3.3. “Gender reassignment” is given a very broad and imprecise definition in the Equality Act[xvii]. It suggests that sex may be reassigned and that a person’s sex may have attributes other than physiological ones.

3.4. In the Gender Recognition Act, the words ‘gender’ and ‘sex’ are not defined at all[xviii].

3.5. Apart from in references to the Sex Discrimination Act and the wording of birth certificates, the word ‘sex’ is only used once in the Gender Recognition Act. This is in Section 9[xix], where the words ‘sex’ and ‘gender’ are used confusingly in the same sentence: “if the acquired gender is the male gender, the person’s sex becomes that of a man and, if it is the female gender, the person’s sex becomes that of a woman”.

3.6. Despite some ambiguities, it is clear to us that both acts were drafted with a baseline understanding that sex is a stable and meaningful categorisation of humans.

3.6.1.            ‘Gender’, in the Equality Act, is always discussed with reference to sex.

3.6.2.            In the Gender Recognition Act, the only group of people whose legal sex is in any way questionable are those who have gender dysphoria and meet the other requirements for a Gender Recognition Certificate (understood at the time to be a very small number of people[xx]).

3.7. In the last few years, however, a growing number of organisations have been developing policies in this area which are based on a new and very different fundamental conception of sex and gender.

3.8. For example:

3.8.1.            Brighton & Hove Council’s schools Trans Inclusion Toolkit[xxi] describes itself as being “informed by … an understanding of the Equality Act”.

3.8.2.            However, it is also based on an ‘underlying principle’ that “Trans and non-binary inclusive practice requires understanding and challenging long accepted ideas of sex and gender”.

3.8.3.            The toolkit asserts that “Gender identity, sex, sexual orientation and gender expression are all spectrums and are all different”, and advises school policy makers to refer to the Genderbread Person[xxii], a graphic which suggests that people may plot their physical sex characteristics on continuums of ‘male-ness’ and ‘female-ness’.

3.8.4.            The Genderbread Person describes gender identity as “How you, in your head, define your gender, based on how much you align (or don’t align) with what you understand to be the options for gender” and invites people to plot their levels of ‘man-ness’ and ‘woman-ness’.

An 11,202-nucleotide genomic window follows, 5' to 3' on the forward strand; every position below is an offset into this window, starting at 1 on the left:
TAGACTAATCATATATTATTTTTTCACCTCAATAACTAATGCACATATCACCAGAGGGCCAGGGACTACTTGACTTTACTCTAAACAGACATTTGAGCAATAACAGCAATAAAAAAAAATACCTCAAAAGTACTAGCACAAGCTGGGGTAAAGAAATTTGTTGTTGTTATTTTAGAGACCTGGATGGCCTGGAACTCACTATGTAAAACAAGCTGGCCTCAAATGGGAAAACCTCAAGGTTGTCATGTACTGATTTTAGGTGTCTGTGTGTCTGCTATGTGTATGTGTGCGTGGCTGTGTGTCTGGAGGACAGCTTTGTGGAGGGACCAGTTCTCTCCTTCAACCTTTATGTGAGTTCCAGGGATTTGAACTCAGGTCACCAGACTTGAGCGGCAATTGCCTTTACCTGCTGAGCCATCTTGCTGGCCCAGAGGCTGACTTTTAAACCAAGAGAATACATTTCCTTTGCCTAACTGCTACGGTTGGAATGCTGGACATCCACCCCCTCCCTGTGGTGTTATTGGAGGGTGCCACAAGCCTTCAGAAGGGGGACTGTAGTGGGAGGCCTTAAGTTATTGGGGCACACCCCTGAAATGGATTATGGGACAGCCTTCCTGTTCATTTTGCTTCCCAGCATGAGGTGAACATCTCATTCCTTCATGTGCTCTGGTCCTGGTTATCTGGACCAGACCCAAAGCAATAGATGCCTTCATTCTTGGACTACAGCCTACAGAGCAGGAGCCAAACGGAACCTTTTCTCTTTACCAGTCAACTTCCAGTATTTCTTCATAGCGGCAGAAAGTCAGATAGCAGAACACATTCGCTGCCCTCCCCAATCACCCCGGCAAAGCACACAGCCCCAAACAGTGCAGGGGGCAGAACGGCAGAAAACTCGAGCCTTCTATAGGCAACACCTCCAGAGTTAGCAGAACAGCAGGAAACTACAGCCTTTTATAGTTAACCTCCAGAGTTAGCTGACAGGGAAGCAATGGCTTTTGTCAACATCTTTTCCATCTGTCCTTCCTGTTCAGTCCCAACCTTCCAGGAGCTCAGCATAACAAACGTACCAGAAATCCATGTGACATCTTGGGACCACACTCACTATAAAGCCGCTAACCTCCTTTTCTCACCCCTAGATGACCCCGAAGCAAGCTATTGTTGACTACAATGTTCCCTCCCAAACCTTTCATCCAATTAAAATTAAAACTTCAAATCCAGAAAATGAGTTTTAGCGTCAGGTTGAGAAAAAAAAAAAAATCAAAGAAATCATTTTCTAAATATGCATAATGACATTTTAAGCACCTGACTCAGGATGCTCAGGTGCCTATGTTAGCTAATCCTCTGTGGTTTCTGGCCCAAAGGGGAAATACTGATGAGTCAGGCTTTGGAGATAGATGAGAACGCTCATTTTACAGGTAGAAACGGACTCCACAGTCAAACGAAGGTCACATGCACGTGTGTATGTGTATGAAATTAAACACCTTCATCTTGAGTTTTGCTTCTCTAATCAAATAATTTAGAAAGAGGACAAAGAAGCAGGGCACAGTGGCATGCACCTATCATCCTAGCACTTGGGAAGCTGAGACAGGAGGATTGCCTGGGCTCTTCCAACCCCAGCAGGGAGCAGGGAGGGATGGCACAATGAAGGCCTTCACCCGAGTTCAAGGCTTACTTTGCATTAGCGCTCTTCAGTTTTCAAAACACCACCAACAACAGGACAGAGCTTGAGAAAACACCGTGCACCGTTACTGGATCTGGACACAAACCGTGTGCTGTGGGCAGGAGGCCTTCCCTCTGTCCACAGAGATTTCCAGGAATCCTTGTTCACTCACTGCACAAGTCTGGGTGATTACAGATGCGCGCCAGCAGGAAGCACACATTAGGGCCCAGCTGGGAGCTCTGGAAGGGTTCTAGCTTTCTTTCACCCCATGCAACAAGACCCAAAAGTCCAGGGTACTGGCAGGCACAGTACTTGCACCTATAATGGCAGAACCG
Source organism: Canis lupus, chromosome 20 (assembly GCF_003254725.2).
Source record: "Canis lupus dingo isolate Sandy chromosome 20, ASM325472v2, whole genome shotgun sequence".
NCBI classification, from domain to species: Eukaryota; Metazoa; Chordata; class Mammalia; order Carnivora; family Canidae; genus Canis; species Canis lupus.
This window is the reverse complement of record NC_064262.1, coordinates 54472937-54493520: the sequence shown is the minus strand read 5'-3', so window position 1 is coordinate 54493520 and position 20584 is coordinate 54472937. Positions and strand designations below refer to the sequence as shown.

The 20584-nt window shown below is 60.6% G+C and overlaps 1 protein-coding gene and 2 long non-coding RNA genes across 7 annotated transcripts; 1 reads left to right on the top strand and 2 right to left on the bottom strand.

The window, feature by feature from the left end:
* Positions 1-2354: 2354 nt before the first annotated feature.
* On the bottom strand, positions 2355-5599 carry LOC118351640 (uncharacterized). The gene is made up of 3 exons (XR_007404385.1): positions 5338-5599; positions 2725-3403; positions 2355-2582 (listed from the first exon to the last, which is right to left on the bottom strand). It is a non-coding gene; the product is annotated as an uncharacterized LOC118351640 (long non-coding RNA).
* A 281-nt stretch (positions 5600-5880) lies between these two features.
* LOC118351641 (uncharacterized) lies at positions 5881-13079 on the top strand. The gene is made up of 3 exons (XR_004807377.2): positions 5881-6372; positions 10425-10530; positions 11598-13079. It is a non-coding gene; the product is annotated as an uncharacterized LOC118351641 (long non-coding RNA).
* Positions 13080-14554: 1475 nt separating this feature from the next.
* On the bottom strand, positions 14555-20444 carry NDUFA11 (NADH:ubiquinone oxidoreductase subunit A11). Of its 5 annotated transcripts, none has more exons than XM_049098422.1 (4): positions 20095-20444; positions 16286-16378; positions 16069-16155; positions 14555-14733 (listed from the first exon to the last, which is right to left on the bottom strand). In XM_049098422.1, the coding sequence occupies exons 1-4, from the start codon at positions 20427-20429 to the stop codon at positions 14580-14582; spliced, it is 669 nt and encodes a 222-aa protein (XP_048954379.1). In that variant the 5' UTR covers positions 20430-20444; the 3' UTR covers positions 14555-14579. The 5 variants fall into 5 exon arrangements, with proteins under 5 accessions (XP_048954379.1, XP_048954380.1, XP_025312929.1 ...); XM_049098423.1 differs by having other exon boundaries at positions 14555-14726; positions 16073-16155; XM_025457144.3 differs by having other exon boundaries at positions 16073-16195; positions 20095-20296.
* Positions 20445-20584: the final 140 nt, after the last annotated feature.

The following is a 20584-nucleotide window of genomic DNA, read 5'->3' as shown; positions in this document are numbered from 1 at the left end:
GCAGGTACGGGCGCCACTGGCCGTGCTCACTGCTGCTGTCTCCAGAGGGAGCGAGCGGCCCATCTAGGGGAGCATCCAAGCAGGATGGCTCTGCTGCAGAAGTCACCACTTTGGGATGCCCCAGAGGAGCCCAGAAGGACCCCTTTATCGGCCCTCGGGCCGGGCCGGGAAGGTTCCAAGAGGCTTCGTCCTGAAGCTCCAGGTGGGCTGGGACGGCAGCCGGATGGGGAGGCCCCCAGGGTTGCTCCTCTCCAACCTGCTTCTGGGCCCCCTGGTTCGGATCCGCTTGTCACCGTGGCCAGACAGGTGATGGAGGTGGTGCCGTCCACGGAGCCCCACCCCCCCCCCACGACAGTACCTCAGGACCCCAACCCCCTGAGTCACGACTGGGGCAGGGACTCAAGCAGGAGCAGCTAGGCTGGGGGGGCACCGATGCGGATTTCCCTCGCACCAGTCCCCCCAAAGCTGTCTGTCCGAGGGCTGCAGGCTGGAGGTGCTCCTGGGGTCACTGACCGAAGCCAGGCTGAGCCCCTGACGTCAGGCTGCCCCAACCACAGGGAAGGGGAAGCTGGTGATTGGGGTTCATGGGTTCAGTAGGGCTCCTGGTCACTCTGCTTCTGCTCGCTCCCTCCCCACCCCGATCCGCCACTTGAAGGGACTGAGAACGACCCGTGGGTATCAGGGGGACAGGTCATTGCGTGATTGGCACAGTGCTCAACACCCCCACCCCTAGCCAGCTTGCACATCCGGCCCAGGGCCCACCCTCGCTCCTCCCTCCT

3.8.5.            The Toolkit repeatedly asserts that everyone has a gender identity: “Developing a positive sense of gender identity is an important part of growing up for all children and young people.” (page 6), “Gender is often an important part of our identity and developing a positive sense of gender identity is part of growing up” (page 7), “Cisgender (person) - someone whose gender identity is the same as the sex they were assigned at birth. Non-trans is also used by some people” (page 38), “Gender identity - a person’s internal sense of their own gender – whether male, female, or something else” (page 38).

3.8.6.            There is no room within the framework set out by the Toolkit for an understanding of gender as a social structure which produces unequal expectations and outcomes for boys and girls, men and women. Gender is instead always described in the Toolkit on an individual basis: “Gender concerns the internal sense of self and how this is expressed” (page 8).

3.8.7.            These statements place the Toolkit outside and at odds with the underlying framework of the Equality Act, which is a direct descendant of the Sex Discrimination Act, enacted in response to the women’s movement demanding action on the injustice of discrimination based on sex – something experienced by all girls and women, regardless of their own feelings about themselves.

3.9. It is this novel understanding which underlies proposals to amend the Gender Recognition Act to remove the requirement for a diagnosis of gender dysphoria.